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Between social contention and takfirism : the evolution of the Salafi-jihadi movement in Tunisia

Fabio Merone (UGent)
(2017) MEDITERRANEAN POLITICS. 22(1). p.71-90
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Abstract
This article analyses the evolution of the international jihadi movement during the Arab uprisings. It is based on the case study of Ansar al-Sharia in Tunisia, which emerged in 2011 and disappeared in 2013, after it went through a process of failed institutionalization. I argue that, under certain circumstances, the jihadi movement can be institutionalized, i.e. transformed into a radical social movement in which violence is an undesirable option. In analysing the Tunisian case, I examine the ideology and social practices of the movement, showing how within the jihadi movement there coexists two tendencies: a social-political movement (social and popular consensus/ nationally based/ political strategy of the Islamic front) and a takfiri tendency (apocalyptic/ internationalist/on-compromising). I finally use Hafez’s political process approach to show how the prevailing of one tendency over another depends on political opportunities.

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Citation

Please use this url to cite or link to this publication:

MLA
Merone, Fabio. “Between Social Contention and Takfirism : the Evolution of the Salafi-jihadi Movement in Tunisia.” MEDITERRANEAN POLITICS 22.1 (2017): 71–90. Print.
APA
Merone, F. (2017). Between social contention and takfirism : the evolution of the Salafi-jihadi movement in Tunisia. MEDITERRANEAN POLITICS, 22(1), 71–90.
Chicago author-date
Merone, Fabio. 2017. “Between Social Contention and Takfirism : the Evolution of the Salafi-jihadi Movement in Tunisia.” Mediterranean Politics 22 (1): 71–90.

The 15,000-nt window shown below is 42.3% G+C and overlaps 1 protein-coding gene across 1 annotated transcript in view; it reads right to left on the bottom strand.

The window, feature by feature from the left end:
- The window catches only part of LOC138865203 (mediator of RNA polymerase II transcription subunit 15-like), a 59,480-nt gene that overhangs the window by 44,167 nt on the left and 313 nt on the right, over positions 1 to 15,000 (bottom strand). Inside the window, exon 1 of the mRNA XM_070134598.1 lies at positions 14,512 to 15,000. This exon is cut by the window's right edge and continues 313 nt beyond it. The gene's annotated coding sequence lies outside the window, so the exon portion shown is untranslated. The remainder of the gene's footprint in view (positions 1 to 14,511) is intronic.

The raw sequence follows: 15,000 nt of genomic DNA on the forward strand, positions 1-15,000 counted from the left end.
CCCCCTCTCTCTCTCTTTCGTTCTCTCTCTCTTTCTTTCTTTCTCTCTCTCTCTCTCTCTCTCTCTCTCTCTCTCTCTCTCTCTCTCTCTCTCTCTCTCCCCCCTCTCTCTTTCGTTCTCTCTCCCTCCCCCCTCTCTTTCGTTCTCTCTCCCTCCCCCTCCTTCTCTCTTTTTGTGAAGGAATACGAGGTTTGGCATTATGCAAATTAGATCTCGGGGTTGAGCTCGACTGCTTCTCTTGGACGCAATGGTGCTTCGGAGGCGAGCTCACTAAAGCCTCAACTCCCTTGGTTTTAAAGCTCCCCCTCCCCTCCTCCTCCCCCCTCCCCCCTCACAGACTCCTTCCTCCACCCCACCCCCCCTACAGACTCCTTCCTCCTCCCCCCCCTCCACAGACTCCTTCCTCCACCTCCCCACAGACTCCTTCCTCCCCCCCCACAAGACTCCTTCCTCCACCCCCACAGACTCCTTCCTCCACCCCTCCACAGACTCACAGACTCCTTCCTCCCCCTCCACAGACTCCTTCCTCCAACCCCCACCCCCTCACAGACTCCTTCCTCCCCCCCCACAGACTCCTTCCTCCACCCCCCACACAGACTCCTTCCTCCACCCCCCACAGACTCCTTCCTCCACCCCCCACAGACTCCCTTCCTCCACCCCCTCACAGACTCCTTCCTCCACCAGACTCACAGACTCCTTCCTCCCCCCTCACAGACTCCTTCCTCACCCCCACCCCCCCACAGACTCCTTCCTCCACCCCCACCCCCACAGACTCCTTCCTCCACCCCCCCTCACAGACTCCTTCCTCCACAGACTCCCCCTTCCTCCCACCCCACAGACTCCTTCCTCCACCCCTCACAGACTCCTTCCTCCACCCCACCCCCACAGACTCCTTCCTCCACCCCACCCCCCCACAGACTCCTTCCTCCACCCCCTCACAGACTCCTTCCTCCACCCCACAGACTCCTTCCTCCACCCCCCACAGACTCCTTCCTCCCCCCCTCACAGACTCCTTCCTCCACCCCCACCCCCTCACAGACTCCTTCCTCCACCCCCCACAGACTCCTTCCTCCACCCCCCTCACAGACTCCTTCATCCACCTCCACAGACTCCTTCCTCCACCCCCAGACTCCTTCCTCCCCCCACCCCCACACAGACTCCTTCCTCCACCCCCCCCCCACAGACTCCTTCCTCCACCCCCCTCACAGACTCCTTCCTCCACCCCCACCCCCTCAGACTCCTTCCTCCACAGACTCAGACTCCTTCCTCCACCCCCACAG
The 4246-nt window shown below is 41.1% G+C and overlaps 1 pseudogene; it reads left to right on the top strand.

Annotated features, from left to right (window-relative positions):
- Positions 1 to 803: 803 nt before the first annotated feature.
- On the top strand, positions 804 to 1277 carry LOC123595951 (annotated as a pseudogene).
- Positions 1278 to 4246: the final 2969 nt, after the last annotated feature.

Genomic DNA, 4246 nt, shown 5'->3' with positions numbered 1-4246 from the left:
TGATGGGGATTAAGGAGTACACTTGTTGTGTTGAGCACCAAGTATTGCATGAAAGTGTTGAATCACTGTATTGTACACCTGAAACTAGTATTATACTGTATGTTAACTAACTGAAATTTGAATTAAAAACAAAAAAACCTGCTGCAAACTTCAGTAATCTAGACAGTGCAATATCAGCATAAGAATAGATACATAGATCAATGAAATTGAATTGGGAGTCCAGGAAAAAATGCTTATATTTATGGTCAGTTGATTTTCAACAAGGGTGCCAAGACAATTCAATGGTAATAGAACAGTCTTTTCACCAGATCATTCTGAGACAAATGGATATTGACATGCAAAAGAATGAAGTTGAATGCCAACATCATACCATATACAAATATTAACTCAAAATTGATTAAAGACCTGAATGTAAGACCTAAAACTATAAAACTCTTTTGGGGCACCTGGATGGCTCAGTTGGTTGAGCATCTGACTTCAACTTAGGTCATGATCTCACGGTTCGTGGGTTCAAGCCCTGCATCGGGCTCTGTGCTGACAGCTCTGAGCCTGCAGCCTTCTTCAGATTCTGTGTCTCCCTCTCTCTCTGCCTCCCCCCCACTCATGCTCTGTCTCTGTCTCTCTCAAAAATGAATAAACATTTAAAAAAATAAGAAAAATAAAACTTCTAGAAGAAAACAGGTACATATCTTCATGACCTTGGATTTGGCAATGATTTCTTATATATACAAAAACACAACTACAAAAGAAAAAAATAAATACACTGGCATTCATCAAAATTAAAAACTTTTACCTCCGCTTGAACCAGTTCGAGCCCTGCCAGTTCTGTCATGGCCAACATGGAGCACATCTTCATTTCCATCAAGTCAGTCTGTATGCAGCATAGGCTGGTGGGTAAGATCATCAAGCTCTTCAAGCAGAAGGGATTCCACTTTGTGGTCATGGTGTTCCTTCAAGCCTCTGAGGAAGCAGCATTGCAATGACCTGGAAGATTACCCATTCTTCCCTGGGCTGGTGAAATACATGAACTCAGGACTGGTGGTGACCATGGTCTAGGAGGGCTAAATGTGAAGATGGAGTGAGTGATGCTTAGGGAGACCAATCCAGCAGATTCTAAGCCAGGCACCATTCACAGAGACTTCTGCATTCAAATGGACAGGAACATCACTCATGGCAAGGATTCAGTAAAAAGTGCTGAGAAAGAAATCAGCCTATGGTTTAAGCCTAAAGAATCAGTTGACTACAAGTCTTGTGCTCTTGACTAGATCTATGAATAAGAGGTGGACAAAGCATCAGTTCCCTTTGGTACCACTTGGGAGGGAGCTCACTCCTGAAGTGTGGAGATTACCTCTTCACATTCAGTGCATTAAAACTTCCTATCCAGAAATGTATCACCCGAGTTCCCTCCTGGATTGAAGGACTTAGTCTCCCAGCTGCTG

Chicago author-date (all authors)
Merone, Fabio. 2017. “Between Social Contention and Takfirism : the Evolution of the Salafi-jihadi Movement in Tunisia.” Mediterranean Politics 22 (1): 71–90.
Vancouver
1.
Merone F. Between social contention and takfirism : the evolution of the Salafi-jihadi movement in Tunisia. MEDITERRANEAN POLITICS. 2017;22(1):71–90.
IEEE
[1]
F. Merone, “Between social contention and takfirism : the evolution of the Salafi-jihadi movement in Tunisia,” MEDITERRANEAN POLITICS, vol. 22, no. 1, pp. 71–90, 2017.
@article{8088420,
  abstract     = {{This article analyses the evolution of the international jihadi movement during the Arab uprisings. It is based on the case study of Ansar al-Sharia in Tunisia, which emerged in 2011 and disappeared in 2013, after it went through a process of failed
institutionalization. I argue that, under certain circumstances, the jihadi movement can be institutionalized, i.e. transformed into a radical social movement in which violence is an undesirable option. In analysing the Tunisian case, I examine the ideology and social practices of the movement, showing how within the jihadi movement there coexists two tendencies: a social-political movement (social and popular consensus/ nationally based/ political strategy of the Islamic front) and
a takfiri tendency (apocalyptic/ internationalist/on-compromising). I finally use Hafez’s political process approach to show how the prevailing of one tendency over another depends on political opportunities.}},
  author       = {{Merone, Fabio}},
  issn         = {{1362-9395}},
  journal      = {{MEDITERRANEAN POLITICS}},
  language     = {{eng}},
  number       = {{1}},
  pages        = {{71--90}},
  title        = {{Between social contention and takfirism : the evolution of the Salafi-jihadi movement in Tunisia}},
  url          = {{http://dx.doi.org/10.1080/13629395.2016.1230949}},
  volume       = {{22}},
  year         = {{2017}},
}

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